There are several ways to perform a port scan using IPtables. The most popular ones are ICMP (Internet Control Message Protocol) and Maimon. Depending on your needs, you can use a combination of these methods. This article covers both SYN/FIN and ICMP.
ICMP (Internet Control Message Protocol)
ICMP (Internet Control Message Protocol), also known as TCP or UDP, is a protocol that is used to scan ports and monitor network connections. It is a standard for sending and receiving messages over the Internet. It can be turned on or off quickly. It is also used for troubleshooting purposes and can be useful for network administrators. Using ICMP can be a beneficial tool when a network is experiencing trouble, especially when it is difficult to identify the cause of a problem.
To scan a port with ICMP, first determine which type of port you’re trying to scan. SYN-ACK responses indicate potential open ports, while RST responses indicate closed ports. If no response is received, the port is closed and is most likely not being used by a live computer. An ICMP response that does not show any response can also be treated as a filtered port. ICMP half-open scans are similar to TCP half-open scans. They are useful for finding web servers that don’t respond to ICMP probes.
The iptables port scan FIN command will scan a TCP port when it receives a FIN packet. This is similar to the XMAS scan, but uses the FIN flag in place of the PSH and URG flags. The FIN port scan can be used in TCP connection, enumeration, or advance scan mode.
FIN scans are not as noticeable to firewalls as SYN scans, which are typically used to end a connection. This type of scan sends a packet with all flags set to indicate that the port is open or closed. Usually, a firewall will look for a SYN packet, which is the most obvious type of a packet. FIN scans, however, do not send a SYN or RST packet.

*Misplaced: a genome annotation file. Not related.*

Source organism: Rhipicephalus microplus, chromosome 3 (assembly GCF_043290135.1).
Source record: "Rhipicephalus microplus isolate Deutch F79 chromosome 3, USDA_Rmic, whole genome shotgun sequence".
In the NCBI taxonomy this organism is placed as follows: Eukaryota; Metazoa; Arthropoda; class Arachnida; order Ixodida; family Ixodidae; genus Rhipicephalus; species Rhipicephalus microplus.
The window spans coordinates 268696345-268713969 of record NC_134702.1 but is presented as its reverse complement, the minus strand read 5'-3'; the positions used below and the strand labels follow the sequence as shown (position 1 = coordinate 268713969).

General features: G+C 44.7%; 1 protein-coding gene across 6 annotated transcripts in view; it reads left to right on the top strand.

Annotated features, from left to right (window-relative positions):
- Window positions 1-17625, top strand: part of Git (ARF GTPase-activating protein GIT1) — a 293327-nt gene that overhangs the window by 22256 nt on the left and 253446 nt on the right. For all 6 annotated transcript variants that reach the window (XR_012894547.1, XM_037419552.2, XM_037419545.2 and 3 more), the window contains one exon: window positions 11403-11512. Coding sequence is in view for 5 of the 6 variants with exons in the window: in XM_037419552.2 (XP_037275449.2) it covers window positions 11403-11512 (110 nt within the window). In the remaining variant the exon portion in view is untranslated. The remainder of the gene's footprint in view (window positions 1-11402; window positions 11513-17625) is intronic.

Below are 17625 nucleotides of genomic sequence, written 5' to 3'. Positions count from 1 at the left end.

FIN scans use the principle that orphaned FIN packets should not be acknowledged by the destination. However, if the port is closed, the receiver should receive an RST packet. Therefore, a FIN scan will send a single FIN packet to each target port, waiting for the packets to trickle back.
The Maimon iptables port scan is a technique that leverages the implementation detail of certain systems to detect open and closed ports. It is named after Uriel Maimon, who first described the method in Phrack Magazine issue #49 in November 1996. Two years later, Nmap added this technique to its port-scanning capabilities. Using the -sM flag on Nmap, one can perform a Maimon scan on any port and receive two different flags: one flag is FIN and the other is ACK.
The IP ID of the zombie should increase by one or two, and if it does not, then that port is probably closed. Otherwise, the zombie may have ignored the RST packet from the target and sent no packets. If, on the other hand, an extra packet is received, then the port is open.
Iptables has several features that can help you with port scanning. The first is a FIN scan, which sends an unsolicited FIN flag to the port in question. The system’s response can reveal a lot about the state of the port and firewall. If the port is closed, it will send back an RST response, while an open port will ignore the FIN packet. The second feature is the XMAS scan, which sends a series of flags to the port. The responses can then be interpreted to help you with port analysis.
The third feature of iptables port scan is its ability to detect known vulnerabilities. This feature works by sending TCP packets with SYN/FIN flags to the target system. The target system will respond by dropping packets destined for open ports and sending back RST/ACK responses for closed ports. This method is useful for bypassing old IDS systems.
If you want to scan a port without a flag, you can use the NULL flag in iptables. This will send a TCP segment without a header and no other information. It’s similar to the XMAS scan, which sends a TCP packet with no flags.
There are several options you can use in iptables. For instance, if you want to scan for IP addresses, you can specify them in the -t option. You can also specify which packet matching table you want to use by specifying -t. You should specify a name that is long enough to distinguish it from other options.
You can send data-length between one byte and 100 bytes. However, it’s important to note that some systems don’t follow this standard and send RST responses regardless of whether the port is open. For example, Microsoft Windows, many Cisco devices, and IBM OS/400 all send RST responses irrespective of whether the port is open or closed. The Nmap OS detection tests for this quirk.